What’s happening in Myanmar?
The current crisis in Myanmar, by Thea Drake
Myanmar, also known as Burma, is in a military imposed crisis. Following the November 2020 general election, won by the National League of Democracy Party (NLD), the armed forces demanded a recount and claimed widespread fraud. (This is eerily reminiscent of certain recent events in the United States.) The leader of the NLD party, Aung San Suu Kyi, has had several charges filed against her accusing her of rigging the election; she has been detained and the power of the country has been given to commander-in-chief Gen Min Aung Hlaing.
The would-be leader Aung San Suu Kyi began her work as a revolutionary, aiming to restore democracy in the country, and spent nearly 15 years in detention from 1989 for organising rallies which called for democratic reform. The NLD leader came into power in 2015 and recently won the general election in November 2020.
However since her protest days, she has fallen from grace, actively defending the military for their part in the genocide of the Rohingya ethnic minority in Myanmar. Despite this, she still won the 2020 election by a landslide. It is perhaps iconic then, that the very people she has defended, the military, have now arrested her. The military, unhappy with the country’s transition to democracy, have reclaimed power and begun to impose restrictions upon the people of Myanmar, including curfews and limits to gatherings.
During a coup, the former leader was detained by the military, as well as many other NLD officials. Since this event on February 1, internet services have been cut and news channels taken off the air, leaving the Myanmar people isolated. The military have justified their actions by telling the people that Suu Kyi committed voter fraud and stated that this is the only reason that she beat the military-backed opposition party in the November election. She has since been charged with the possession of illegally imported walkie-talkies. The military in Myanmar were already extremely wealthy, controlling many of the country’s industries including tourism, banking, tobacco, beer, and transport to name only a few. The power they hold in the country meant it was easy for them to take control.
As you can imagine, the residents of Myanmar are less than happy with this decision, leading to mass protests all across the country. The residents also held a nationwide strike to show their objection to the military take-over, with even civil-servant professionals walking out of their work. It seems that members from every community have come out to protest, showing the united front seeking to put an end to military rule.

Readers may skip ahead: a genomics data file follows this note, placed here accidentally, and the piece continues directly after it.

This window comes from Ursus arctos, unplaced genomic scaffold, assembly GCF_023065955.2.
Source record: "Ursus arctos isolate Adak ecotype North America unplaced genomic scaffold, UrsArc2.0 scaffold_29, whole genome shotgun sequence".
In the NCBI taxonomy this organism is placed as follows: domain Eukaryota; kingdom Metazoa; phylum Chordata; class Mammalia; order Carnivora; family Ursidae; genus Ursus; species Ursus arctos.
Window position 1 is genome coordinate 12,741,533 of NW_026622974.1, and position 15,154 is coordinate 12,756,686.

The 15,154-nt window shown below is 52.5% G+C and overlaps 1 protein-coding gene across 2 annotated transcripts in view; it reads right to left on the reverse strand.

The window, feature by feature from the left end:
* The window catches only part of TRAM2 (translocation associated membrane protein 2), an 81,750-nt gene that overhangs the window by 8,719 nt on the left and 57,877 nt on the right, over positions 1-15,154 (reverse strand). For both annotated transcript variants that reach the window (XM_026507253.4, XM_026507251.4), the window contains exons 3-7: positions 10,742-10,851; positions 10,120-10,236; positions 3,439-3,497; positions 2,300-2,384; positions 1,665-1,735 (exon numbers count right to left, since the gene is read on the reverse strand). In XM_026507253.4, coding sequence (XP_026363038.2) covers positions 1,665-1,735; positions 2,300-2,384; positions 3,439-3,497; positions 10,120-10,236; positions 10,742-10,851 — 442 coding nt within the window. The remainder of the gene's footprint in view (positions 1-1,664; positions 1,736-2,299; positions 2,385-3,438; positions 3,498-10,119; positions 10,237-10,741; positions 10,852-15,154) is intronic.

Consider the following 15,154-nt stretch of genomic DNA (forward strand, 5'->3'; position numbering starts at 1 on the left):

In the protests so far, we have seen civil servants, LGBTQ+ communities, a “princess protest” demonstrating that young women are getting involved in the protest too, and Gen Z protestors. Tens of thousands have taken to the streets to demand the release of their leader and for the restoration of democracy.
As expected, all too familiar scenes of police fighting these peaceful protestors with ‘rubber’ bullets and water cannons have been seen on the streets. However, some police have protested alongside the cause, standing with the protestors, even trying to protect the civilians from other police officers. These scenes are very different to protests seen before in Myanmar from earlier generations, as the people protesting today have experienced living in a democracy and therefore want their freedom back.
How are the rest of the world responding?
The United Nations have asked members of the military in Myanmar to respect the people’s right to protest peacefully. They have said that the use of force against protestors is unacceptable. The UK, the EU and Australia have also condemned the military takeover. The US has reviewed their assistance to Myanmar and called for the military to release those they have detained and to refrain from violence. The US has also imposed sanctions upon leaders of the coup, including Gen Min Aung Hlaing.
It is evident that everybody, that is except Myanmar’s military authorities, wants the same thing for Myanmar and its people: democracy. These protests are the largest seen here in nearly a decade, showing the political unrest the people in Myanmar are experiencing. Since the protests began, more than 350 have been arrested, including activists, monks and officials.